Crossing Borders, Claiming a Nation

A History of Argentine Jewish Women, 1880–1955

Crossing Borders, Claiming a Nation

Book Pages: 396 Illustrations: 20 photographs, 10 tables, 4 maps Published: July 2010

Gender and Sexuality > Feminism and Women’s Studies, Latin American Studies > Southern Cone, Religious Studies

In Crossing Borders, Claiming a Nation, Sandra McGee Deutsch brings to light the powerful presence and influence of Jewish women in Argentina. The country has the largest Jewish community in Latin America and the third largest in the Western Hemisphere as a result of large-scale migration of Jewish people from European and Mediterranean countries from the 1880s through the Second World War. During this period, Argentina experienced multiple waves of political and cultural change, including liberalism, nacionalismo, and Peronism. Although Argentine liberalism stressed universal secular education, immigration, and individual mobility and freedom, women were denied basic citizenship rights, and sometimes Jews were cast as outsiders, especially during the era of right-wing nacionalismo. Deutsch’s research fills a gap by revealing the ways that Argentine Jewish women negotiated their own plural identities and in the process participated in and contributed to Argentina’s liberal project to create a more just society.

Drawing on extensive archival research and original oral histories, Deutsch tells the stories of individual women, relating their sentiments and experiences as both insiders and outsiders to state formation, transnationalism, and cultural, political, ethnic, and gender borders in Argentine history. As agricultural pioneers and film stars, human rights activists and teachers, mothers and doctors, Argentine Jewish women led wide-ranging and multifaceted lives. Their community involvement—including building libraries and secular schools, and opposing global fascism in the 1930s and 1940s—directly contributed to the cultural and political lifeblood of a changing Argentina. Despite their marginalization as members of an ethnic minority and as women, Argentine Jewish women formed communal bonds, carved out their own place in society, and ultimately shaped Argentina’s changing pluralistic culture through their creativity and work.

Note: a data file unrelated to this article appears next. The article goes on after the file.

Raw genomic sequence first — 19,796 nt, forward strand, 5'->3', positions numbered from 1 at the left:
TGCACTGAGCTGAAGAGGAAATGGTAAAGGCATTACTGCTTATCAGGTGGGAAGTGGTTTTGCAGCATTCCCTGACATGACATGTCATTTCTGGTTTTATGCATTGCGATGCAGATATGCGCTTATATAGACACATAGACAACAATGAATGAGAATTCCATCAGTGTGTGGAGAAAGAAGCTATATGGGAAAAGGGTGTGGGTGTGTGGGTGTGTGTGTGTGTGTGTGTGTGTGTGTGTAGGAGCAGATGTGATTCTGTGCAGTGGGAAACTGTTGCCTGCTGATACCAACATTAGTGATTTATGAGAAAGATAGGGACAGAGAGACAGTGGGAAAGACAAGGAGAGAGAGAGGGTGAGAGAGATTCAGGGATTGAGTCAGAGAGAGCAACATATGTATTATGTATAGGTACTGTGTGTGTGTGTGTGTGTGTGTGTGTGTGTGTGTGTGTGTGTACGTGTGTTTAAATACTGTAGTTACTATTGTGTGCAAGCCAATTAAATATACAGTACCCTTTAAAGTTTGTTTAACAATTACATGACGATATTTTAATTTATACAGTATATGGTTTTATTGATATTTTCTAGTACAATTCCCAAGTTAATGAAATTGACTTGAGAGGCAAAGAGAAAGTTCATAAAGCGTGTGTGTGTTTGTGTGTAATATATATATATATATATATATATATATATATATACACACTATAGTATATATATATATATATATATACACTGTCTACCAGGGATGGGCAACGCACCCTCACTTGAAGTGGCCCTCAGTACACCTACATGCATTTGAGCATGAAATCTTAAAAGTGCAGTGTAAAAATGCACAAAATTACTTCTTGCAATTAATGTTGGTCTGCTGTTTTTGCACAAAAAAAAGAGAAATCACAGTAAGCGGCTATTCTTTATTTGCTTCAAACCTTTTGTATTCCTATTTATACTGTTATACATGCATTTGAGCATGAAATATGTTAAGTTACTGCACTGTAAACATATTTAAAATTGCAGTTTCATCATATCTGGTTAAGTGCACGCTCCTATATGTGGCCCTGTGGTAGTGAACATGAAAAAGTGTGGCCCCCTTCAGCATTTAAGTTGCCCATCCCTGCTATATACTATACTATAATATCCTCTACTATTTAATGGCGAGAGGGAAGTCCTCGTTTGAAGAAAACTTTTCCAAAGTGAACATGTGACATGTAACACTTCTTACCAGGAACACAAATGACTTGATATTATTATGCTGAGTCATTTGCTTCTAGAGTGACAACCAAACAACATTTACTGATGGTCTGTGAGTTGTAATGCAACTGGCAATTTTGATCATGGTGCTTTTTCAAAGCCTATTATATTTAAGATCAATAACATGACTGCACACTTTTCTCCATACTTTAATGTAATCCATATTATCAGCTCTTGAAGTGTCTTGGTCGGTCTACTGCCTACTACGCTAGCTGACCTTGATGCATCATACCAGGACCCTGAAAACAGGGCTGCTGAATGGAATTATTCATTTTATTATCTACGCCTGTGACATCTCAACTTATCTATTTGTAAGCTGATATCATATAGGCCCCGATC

“McGee Deutsch’s study is an important contribution to the historiography of women in Latin America. Although the field has expanded tremendously over the past several decades, this volume continues to remind us of just how much remains to be recovered, particularly regarding ethnically marginal groups. In fact, this book is the first major publication on women in an immigrant community in Latin America.” — Patricia Harms, Canadian Journal of History

“This pioneering volume traces the history of Argentine Jewish women from the beginnings of Jewish immigration in 1880 through the presidency of Juan Perón. . . . Highly recommended.” — J. D. Sarna, Choice

“Well-researched and well-told, this work is worth reading, particularly in conjunction with other histories of international migration.”
— Mark D. Szuchman, Journal of Interdisciplinary History

“Based on a wide variety of primary and secondary sources, written documents and oral history, this book is highly recommended to anyone interested in Latin American ethnic studies or in the history of women in this region. It will be particularly helpful to students and scholars of Jewish Latin America.” — Raanan Rein, Hispanic American Historical Review